May 27, 2004 • Volume 12 Number 18
Five Receive Teaching and Research Awards at Faculty Day
Five Boston College faculty members were presented awards for distinguished teaching and research during the annual Faculty Day luncheon held on May 10 in the Lower Campus Dining Hall.
After receiving the citations, presented by University President William P. Leahy, SJ, and Academic Vice President and Dean of Faculties John J. Neuhauser, the award-winning faculty members later offered reflections on the honors.
Assoc. Prof. Daniel Barnett (Law) has taught Legal Reasoning, Research and Writing at Boston College since 1990.
"I love what I do. I love my students. [Boston College] is a great place to teach. Every day is positive for me. The students make it easy.
"I teach Legal Research, Reasoning and Writing - one of the required courses in the first year. Because it's a writing course, it's a full load for me. That's the only course I teach. It's a fairly intensive experience - both for the students and for those of us who teach it."
Assoc. Prof. Kathleen McInnis-Dittrich (GSSW) is chair of the Social Work Foundation and teaches courses such as Therapeutic Interventions with the Aged and Social Work Practice.
"Every day that I walk into a classroom, I consider teaching to be a privilege, and it's a privilege to teach at Boston College.
"Having the honor of teaching in a professional program is somewhat different, because we affect not only what happens with the students, but for all of the clients and client systems that they will come in contact with in their lifetimes. That's a tremendous honor, and a big responsibility.
"In a nutshell, I think what comprises good teaching is, first, a passion for your subject; really, really loving what you teach. Second, a genuine like and respect for students, because they are our 'customers.' We are there because they are there. The third thing is if you sprinkle a little bit of having fun over the whole combination, it seems to come together."
Prof. Diana Pullin (LSOE), who holds a law degree in addition to her expertise in the fields of education law and public policy, first joined the Lynch School faculty as an adjunct associate professor in 1982 and served as LSOE dean from 1987 through 1994.
"It is an honor to be recognized for teaching intellectually rigorous classes to a multi-disciplinary group of law students, experienced education practitioners, and novice future educators.
"Keeping such a mixed group engaged and successfully interacting with each other is a real challenge; the educators are intimidated by the law students and the law students are even more intimidated by the education students - law students have just been trained not to show it! My only goal throughout the semester is to keep them all equally intimidated by me!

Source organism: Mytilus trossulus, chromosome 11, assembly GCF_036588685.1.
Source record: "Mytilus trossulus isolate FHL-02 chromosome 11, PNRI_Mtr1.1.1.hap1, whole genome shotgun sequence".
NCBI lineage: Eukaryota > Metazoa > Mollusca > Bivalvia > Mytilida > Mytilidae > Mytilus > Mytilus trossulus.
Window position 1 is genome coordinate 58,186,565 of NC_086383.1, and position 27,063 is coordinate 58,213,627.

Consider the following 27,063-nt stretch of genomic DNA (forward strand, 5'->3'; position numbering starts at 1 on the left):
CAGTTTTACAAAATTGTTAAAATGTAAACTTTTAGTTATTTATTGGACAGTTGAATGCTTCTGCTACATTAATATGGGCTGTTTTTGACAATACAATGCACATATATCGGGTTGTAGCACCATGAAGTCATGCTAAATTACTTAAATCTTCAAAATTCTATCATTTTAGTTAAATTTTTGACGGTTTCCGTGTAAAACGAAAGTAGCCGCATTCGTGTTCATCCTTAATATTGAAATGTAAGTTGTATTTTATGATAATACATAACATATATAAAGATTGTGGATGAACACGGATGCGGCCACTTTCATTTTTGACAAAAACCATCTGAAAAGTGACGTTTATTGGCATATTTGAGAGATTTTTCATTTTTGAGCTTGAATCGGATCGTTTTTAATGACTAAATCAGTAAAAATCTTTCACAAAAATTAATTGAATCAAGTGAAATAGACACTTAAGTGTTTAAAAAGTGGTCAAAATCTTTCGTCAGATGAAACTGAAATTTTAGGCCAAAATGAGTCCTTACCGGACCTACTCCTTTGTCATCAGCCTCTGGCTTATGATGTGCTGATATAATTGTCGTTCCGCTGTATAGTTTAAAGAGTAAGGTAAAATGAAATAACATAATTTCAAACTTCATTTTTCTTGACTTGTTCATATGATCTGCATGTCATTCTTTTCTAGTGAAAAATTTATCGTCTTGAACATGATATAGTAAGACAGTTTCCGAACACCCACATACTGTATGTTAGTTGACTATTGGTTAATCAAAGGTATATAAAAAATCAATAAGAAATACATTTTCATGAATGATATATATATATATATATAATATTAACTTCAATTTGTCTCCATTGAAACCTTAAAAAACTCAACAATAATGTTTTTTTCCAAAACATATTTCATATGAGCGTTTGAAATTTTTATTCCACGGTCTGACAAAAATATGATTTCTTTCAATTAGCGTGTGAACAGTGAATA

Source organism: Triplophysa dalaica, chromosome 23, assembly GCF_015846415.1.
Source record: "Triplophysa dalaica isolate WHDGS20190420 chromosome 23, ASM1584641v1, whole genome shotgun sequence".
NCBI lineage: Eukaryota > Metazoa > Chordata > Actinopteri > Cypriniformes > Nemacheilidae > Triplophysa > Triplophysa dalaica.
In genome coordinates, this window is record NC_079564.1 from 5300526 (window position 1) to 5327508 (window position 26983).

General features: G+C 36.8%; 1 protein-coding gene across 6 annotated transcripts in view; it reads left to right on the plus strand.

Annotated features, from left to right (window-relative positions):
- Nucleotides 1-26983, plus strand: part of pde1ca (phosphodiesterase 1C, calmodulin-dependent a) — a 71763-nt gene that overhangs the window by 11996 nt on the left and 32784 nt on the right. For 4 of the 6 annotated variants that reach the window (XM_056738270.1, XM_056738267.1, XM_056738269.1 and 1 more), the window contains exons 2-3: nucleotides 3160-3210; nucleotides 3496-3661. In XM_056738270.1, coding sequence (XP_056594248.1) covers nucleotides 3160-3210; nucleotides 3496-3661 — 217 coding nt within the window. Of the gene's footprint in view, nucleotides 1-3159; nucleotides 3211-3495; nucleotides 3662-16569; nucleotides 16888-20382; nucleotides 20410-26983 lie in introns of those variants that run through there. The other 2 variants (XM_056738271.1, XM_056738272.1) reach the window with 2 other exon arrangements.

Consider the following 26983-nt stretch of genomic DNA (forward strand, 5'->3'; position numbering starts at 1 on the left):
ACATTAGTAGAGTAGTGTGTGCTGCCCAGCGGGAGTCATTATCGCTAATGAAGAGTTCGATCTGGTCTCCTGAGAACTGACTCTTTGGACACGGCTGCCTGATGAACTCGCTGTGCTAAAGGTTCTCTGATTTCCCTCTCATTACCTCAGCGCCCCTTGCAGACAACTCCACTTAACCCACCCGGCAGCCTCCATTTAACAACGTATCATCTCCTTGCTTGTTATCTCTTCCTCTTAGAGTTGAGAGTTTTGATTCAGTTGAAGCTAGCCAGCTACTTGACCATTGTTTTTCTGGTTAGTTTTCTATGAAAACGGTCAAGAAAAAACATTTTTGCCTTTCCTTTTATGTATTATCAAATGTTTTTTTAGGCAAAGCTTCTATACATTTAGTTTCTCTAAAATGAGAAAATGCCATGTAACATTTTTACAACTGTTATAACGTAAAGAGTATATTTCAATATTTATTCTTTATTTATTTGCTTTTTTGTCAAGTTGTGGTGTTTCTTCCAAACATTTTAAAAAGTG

"We have wonderful students at Boston College, so it is a privilege to teach them all."
Prof. Arthur Lewbel (Economics) has been described as "a scholar with a stellar international reputation, whose work has wide impact in the field of economics and econometrics" and who has played "a crucial role in enhancing the national and international rankings of the Economic Department."
Lewbel said, "I'm very pleased and honored to receive the Boston College distinguished research award. It's very gratifying to be at a University that provides this sort of recognition."
Prof. Alan Richardson (English) has drawn praise for his research in three distinct areas of romantic studies, as well as his edited book Romanticism, Race and Imperial Culture and his edition of abolitionist poetry, plus numerous essays and scholarly volumes in peer-reviewed journals.
"The award has less to say about any one researcher than about the vibrant intellectual culture of the English Department as a whole, which I've seen move from strength to strength over the 17 years I've been at BC," said Richardson. "I feel especially privileged to belong to a department that supports innovative research, such as interest in cognitive approaches to literature that I share with my colleague Mary Crane and that I see as one of the most exciting prospects for literary studies in the 21st century."
-Reid Oslin •